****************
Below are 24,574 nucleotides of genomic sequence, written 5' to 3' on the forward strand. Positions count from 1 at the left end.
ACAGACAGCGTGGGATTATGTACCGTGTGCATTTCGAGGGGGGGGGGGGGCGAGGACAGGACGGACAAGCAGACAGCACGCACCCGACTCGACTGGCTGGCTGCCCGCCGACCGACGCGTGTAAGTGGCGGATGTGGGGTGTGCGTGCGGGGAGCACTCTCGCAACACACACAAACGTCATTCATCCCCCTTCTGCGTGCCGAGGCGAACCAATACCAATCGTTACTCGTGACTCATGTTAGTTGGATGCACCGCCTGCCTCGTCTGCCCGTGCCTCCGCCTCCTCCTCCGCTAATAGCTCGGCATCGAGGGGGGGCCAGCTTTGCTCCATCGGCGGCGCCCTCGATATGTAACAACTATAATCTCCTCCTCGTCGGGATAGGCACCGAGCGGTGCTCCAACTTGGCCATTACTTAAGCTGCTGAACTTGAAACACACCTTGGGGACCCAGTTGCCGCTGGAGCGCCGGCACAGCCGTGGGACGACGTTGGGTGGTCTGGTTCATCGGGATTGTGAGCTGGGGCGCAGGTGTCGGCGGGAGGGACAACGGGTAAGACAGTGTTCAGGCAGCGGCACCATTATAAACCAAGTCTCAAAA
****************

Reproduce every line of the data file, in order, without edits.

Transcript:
Below are 24,574 nucleotides of genomic sequence, written 5' to 3' on the forward strand. Positions count from 1 at the left end.
ACAGACAGCGTGGGATTATGTACCGTGTGCATTTCGAGGGGGGGGGGGGGCGAGGACAGGACGGACAAGCAGACAGCACGCACCCGACTCGACTGGCTGGCTGCCCGCCGACCGACGCGTGTAAGTGGCGGATGTGGGGTGTGCGTGCGGGGAGCACTCTCGCAACACACACAAACGTCATTCATCCCCCTTCTGCGTGCCGAGGCGAACCAATACCAATCGTTACTCGTGACTCATGTTAGTTGGATGCACCGCCTGCCTCGTCTGCCCGTGCCTCCGCCTCCTCCTCCGCTAATAGCTCGGCATCGAGGGGGGGCCAGCTTTGCTCCATCGGCGGCGCCCTCGATATGTAACAACTATAATCTCCTCCTCGTCGGGATAGGCACCGAGCGGTGCTCCAACTTGGCCATTACTTAAGCTGCTGAACTTGAAACACACCTTGGGGACCCAGTTGCCGCTGGAGCGCCGGCACAGCCGTGGGACGACGTTGGGTGGTCTGGTTCATCGGGATTGTGAGCTGGGGCGCAGGTGTCGGCGGGAGGGACAACGGGTAAGACAGTGTTCAGGCAGCGGCACCATTATAAACCAAGTCTCAAAA